22. Out of every £1 spent on a Lottery ticket 28 pence goes to the good causes. How's the money distributed: Where does the good causes money go? A3 Gambling

    23. NATIONAL LOTTERY DISTRIBUTION BODIES NLDBs National Lottery partnersThe National Lottery is a partnership between Government, the Lottery Commission, the National Lottery Operator and the Distribution Bodies to raise money for the good causes in local communities. GOVERNMENT THE DEPARTMENT OF CULTURE MEDIA AND SPORT THE NATIONAL LOTTERY COMMISSION THE NATIONAL LOTTERY OPERATOR CAMELOT NLDBs The Arts Council National Lottery Charities Board The Heritage Lottery Fund The Millennium Commission The New Opportunities Fund Sports Council The GOOD CAUSES

    24. A 3 Leisure outside the HomeThe National Lottery • Five groups of beneficiaries were designated by the Government to receive equal shares of funds from The National Lottery: • The Arts Councils of England, Scotland, Wales and Northern Ireland • The Sports Councils of England, Scotland, Wales and Northern Ireland • The National Lottery Charities Board • The National Heritage Memorial Fund • The Millennium Fund (A fund to celebrate the year 2000 and the beginning of the third millennium. ) • A sixth was added in 1998 • The New Opportunities Fund — for projects covering education, health and the environment

    25. UK National Lottery Winning Cards by Week The first 20 winning cards ... A 3 Gambling

    26. Tickets: newsagents and post offices On Saturday nights—the weekly programme : 12 million viewers A 3 The National Lottery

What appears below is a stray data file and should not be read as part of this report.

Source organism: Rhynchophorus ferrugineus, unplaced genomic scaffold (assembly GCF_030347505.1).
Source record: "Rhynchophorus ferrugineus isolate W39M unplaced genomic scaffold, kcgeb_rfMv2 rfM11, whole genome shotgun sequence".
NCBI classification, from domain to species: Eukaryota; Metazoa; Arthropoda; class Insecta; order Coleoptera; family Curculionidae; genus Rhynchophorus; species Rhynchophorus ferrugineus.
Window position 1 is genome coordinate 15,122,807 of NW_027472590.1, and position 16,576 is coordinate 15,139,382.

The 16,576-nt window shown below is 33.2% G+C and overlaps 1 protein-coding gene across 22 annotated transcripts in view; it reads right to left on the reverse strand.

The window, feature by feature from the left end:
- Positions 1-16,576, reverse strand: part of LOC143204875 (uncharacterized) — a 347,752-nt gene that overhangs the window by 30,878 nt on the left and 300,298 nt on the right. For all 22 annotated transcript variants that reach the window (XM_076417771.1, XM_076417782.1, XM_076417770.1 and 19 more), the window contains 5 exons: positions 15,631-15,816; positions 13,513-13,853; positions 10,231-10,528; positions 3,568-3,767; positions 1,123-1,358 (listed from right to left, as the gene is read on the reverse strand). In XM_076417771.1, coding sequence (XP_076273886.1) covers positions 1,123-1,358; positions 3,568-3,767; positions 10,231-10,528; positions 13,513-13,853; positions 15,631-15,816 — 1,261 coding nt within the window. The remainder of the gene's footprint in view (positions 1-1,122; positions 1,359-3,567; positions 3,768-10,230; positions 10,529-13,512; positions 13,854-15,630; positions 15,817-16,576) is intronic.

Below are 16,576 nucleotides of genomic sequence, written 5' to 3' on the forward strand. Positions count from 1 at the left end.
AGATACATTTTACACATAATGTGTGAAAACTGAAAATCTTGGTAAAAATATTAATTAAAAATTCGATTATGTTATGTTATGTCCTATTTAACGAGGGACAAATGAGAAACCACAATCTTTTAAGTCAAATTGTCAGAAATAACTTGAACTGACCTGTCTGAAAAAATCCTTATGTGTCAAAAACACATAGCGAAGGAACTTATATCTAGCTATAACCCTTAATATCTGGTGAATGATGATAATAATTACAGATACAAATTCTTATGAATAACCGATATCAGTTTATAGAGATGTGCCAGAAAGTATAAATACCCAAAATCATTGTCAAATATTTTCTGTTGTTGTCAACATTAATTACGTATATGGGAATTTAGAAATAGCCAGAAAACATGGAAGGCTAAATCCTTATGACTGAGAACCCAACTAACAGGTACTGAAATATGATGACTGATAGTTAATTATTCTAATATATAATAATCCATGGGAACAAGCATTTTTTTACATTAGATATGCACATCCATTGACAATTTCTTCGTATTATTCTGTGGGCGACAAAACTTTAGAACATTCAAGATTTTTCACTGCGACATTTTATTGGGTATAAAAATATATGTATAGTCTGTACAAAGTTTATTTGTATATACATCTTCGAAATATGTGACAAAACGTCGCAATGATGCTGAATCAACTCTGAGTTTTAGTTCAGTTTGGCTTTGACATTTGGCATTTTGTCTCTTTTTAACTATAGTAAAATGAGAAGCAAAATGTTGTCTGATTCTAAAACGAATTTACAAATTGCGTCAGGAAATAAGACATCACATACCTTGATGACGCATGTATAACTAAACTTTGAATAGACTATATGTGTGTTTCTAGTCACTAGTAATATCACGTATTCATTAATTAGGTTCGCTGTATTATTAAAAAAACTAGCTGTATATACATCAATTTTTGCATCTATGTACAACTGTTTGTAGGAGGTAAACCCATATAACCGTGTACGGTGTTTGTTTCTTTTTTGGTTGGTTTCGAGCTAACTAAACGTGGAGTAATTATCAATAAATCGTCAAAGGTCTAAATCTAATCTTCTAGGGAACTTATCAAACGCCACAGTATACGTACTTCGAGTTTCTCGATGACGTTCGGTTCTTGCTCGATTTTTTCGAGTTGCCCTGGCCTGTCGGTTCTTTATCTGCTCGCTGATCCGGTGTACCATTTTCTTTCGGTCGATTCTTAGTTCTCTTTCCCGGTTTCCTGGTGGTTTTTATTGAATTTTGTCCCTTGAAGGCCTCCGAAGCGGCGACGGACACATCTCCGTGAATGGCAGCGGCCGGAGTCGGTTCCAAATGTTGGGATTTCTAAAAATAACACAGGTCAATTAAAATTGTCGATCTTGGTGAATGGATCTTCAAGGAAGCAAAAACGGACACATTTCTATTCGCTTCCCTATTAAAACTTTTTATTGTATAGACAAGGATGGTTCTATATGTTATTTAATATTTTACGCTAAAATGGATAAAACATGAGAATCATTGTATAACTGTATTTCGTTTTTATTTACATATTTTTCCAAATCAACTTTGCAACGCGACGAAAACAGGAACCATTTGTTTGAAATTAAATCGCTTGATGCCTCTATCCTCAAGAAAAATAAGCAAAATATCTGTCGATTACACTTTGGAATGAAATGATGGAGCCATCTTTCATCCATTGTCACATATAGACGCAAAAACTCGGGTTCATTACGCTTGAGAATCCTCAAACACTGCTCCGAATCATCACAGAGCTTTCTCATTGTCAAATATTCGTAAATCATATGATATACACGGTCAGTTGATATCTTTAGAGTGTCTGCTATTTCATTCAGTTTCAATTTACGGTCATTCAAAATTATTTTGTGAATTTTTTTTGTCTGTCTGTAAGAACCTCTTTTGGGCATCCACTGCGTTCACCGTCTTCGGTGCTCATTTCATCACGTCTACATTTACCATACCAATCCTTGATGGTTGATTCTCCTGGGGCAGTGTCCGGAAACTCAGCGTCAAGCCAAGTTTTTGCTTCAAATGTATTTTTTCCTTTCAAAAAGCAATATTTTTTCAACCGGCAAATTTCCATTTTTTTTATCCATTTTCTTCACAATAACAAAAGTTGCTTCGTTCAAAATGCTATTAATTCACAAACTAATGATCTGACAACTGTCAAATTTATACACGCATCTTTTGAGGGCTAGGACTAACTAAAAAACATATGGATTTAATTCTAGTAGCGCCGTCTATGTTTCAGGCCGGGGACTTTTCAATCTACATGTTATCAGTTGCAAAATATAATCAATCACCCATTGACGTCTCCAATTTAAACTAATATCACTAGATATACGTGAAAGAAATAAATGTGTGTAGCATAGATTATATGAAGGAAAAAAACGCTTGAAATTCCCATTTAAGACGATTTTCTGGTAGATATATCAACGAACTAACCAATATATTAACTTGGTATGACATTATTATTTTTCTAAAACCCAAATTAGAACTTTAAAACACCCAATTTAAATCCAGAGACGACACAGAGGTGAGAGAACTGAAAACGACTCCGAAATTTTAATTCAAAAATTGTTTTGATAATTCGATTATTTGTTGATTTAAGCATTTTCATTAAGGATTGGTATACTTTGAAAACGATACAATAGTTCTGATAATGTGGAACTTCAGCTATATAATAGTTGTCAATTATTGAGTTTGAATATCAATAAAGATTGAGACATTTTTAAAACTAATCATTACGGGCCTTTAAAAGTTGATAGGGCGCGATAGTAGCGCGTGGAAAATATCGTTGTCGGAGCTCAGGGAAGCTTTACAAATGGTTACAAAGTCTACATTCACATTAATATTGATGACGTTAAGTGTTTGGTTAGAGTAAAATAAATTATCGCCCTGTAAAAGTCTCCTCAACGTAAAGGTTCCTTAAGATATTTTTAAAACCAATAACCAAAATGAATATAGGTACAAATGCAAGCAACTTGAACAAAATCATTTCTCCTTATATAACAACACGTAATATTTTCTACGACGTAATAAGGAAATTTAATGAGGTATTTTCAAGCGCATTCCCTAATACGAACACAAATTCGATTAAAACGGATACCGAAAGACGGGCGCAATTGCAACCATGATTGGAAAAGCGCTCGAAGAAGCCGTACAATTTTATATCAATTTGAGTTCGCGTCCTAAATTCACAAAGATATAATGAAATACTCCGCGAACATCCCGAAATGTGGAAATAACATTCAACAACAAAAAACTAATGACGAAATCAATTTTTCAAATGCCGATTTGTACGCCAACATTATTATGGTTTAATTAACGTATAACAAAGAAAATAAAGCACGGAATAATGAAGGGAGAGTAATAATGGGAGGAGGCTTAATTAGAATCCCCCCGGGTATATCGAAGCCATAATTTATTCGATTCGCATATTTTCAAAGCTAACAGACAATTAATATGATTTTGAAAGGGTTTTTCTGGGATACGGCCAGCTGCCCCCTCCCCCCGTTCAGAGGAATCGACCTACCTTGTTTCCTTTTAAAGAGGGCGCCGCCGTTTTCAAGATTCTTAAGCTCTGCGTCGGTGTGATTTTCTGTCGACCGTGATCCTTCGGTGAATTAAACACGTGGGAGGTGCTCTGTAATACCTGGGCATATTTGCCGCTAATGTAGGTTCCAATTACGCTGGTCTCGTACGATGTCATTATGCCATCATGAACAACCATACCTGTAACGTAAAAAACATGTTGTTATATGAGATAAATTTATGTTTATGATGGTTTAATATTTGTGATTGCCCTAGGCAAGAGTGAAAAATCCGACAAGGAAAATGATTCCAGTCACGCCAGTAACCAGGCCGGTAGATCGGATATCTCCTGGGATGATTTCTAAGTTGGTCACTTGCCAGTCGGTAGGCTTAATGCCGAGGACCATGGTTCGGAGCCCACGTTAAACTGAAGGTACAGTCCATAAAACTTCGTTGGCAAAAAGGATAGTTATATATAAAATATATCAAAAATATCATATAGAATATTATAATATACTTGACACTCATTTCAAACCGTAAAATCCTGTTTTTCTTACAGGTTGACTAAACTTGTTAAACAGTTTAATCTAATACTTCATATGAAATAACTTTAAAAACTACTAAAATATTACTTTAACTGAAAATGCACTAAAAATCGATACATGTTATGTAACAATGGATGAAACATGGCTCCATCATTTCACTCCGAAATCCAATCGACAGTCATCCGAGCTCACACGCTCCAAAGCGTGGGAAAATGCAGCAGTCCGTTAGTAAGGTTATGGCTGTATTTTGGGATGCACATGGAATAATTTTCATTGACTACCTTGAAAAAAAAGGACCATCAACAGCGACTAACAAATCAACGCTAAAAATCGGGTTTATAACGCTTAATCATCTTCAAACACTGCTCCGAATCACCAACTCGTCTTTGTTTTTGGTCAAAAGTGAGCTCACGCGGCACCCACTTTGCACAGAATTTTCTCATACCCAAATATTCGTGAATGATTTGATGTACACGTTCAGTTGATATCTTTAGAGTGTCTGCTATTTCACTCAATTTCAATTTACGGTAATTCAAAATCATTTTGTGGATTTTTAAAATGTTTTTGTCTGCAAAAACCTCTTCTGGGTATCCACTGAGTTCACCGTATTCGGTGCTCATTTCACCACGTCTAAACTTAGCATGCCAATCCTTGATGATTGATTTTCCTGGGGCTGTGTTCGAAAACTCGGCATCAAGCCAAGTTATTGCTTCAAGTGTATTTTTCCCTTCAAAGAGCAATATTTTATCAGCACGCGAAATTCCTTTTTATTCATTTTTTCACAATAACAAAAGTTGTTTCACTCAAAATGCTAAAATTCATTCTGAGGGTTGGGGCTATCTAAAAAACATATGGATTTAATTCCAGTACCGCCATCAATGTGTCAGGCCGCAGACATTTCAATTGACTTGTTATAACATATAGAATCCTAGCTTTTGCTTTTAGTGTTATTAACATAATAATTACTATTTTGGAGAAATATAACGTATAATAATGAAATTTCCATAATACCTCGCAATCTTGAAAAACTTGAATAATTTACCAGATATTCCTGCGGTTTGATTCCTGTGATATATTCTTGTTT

27. Bingo hall Bingo hall A 3 Leisure outside the Home

    28. A 3 Sport • Sports and social class • “class consciousness is fundamental to the British sense of national identity. Differences of accent, dress, taste and life style all serve as markers of class” (Raw and Walker, 1994, p. 5) • fox hunting: upper-class; football: the working class; cricket

    29. A 3 Sport & the British Culture • Main sports practised in winter: rugby, soccer • Soccer – “a gentlemen’s game for roughs” • Rugby -- “a roughs’ game for gentlemen” • Paradox – most public schools play rugby but Eaton and Harrow have always played soccer

    30. A 3 Sport • Soccer

    31. A 3 Sport • Cricket

    32. Cricket Horse racing A 3 Sport

    33. A 3 Sport • Netball

    34. A 3 Sport • Aroebics

    35. A 3 Fox Hunting

    36. Language & Culture • Terminology for people watching leisure entertainment • Soccer -- crowds, suggesting “amorphous” , the mass • Rugby -- spectators, “dispassionate onlookers” • Cinema -- audiences, more sophisticated, listen • TV -- viewers, denying passivity of TV ”couch potato” • Theatre -- theatre- goers, some form of dynamism • Opera -- opera buffs, uniform worn by smart regiments

    37. Why participate? To know more people & understand them better To learn how to get along with others To get a feeling of excitement & a sense of success To have experience of wearing popular & fashionable sports clothes A 3 Leisure outside the Home

    38. 12-month and 4-week participation rates, GB 2002

    39. Selected sports, games and physical activities among adults, by sex, 2006/07, England

    40. Twelve month and four week participation rates, GB 2002

    41. Main reason for non-participation in an active sport, England 2005/06

    42. Boys’ scouts Boys brigade A 3 Leisure outside the homeYouth organizations

    43. ConclusionThe Defining Factors of Identity • Education, work, and leisure • ‘How do you do?’, ‘What do you do?’ ‘ Where did you go to school?’ • Leisure activities: the exercise of individual choice

    44. http://www.statistics.gov.uk/CCI/nugget.asp?ID=1659&Pos=1&ColRank=2&Rank=528http://www.statistics.gov.uk/CCI/nugget.asp?ID=1659&Pos=1&ColRank=2&Rank=528 • http://www.statistics.gov.uk/CCI/nugget.asp?ID=736&Pos=2&ColRank=2&Rank=480 • http://www.statistics.gov.uk/CCI/nugget.asp?ID=735&Pos=5&ColRank=2&Rank=352 • http://www.statistics.gov.uk/cci/nugget.asp?id=7 • http://www.statistics.gov.uk/cci/nugget.asp?id=8 • http://www.statistics.gov.uk/cci/nugget.asp?id=1936